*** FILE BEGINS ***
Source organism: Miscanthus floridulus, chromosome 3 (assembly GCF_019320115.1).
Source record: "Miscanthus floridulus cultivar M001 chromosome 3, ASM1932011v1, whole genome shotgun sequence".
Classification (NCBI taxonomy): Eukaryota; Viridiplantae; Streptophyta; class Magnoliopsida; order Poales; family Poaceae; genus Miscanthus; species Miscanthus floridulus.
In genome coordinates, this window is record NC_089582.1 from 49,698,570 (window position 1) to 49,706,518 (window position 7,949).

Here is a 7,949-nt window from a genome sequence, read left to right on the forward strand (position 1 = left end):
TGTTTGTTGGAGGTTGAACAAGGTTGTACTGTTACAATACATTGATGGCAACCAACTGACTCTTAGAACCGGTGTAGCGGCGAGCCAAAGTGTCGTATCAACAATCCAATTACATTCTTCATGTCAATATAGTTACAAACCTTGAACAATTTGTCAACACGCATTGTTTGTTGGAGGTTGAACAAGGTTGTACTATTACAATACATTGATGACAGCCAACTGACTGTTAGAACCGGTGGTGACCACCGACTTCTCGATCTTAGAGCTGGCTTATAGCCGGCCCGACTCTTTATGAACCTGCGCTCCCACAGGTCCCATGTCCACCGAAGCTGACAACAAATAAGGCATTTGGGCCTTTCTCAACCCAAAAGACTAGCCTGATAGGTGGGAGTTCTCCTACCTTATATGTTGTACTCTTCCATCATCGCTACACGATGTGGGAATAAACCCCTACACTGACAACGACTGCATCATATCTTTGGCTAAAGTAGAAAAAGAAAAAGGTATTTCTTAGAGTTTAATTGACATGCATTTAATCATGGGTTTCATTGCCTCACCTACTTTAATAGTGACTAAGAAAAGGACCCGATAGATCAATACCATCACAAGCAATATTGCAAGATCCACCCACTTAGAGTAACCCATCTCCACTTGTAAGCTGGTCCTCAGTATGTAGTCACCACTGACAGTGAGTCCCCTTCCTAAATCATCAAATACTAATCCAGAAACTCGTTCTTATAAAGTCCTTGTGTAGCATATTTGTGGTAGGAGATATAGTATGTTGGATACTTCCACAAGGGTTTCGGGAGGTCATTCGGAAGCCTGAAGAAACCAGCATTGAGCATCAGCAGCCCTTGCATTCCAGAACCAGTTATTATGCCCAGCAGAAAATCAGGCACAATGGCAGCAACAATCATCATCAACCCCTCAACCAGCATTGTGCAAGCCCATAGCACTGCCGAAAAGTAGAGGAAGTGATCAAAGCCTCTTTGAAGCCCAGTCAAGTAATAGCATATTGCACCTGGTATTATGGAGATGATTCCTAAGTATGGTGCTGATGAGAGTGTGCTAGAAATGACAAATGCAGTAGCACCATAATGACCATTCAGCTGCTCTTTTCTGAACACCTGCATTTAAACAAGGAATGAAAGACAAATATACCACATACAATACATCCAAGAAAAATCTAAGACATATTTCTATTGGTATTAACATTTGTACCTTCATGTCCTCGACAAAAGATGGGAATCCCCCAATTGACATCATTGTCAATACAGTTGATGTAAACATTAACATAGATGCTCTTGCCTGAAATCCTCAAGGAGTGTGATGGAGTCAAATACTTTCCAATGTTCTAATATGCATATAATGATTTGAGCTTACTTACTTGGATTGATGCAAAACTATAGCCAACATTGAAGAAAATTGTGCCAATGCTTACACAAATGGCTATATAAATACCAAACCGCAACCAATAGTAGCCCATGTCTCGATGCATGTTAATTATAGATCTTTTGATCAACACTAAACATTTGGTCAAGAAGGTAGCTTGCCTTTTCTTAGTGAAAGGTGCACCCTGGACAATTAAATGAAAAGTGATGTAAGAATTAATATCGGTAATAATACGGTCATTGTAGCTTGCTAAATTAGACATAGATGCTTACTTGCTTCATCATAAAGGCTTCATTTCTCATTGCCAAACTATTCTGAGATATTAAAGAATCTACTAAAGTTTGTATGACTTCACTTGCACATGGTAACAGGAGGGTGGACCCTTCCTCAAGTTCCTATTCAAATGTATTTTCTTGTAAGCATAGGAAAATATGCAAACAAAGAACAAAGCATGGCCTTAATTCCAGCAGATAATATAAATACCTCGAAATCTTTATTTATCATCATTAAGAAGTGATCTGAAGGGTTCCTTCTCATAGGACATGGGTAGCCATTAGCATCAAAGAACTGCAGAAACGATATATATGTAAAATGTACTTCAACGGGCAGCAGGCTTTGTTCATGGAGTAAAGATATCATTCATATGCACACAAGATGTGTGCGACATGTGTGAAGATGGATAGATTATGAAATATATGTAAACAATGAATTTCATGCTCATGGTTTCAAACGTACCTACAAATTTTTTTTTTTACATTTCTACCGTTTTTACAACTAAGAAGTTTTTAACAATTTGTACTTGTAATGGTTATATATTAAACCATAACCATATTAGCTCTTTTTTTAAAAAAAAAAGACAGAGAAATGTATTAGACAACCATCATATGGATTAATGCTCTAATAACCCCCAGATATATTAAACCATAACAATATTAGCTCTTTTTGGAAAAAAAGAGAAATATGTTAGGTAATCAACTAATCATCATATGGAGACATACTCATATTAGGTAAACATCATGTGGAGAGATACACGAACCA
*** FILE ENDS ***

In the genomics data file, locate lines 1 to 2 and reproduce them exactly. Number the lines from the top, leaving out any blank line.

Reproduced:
Source organism: Miscanthus floridulus, chromosome 3 (assembly GCF_019320115.1).
Source record: "Miscanthus floridulus cultivar M001 chromosome 3, ASM1932011v1, whole genome shotgun sequence".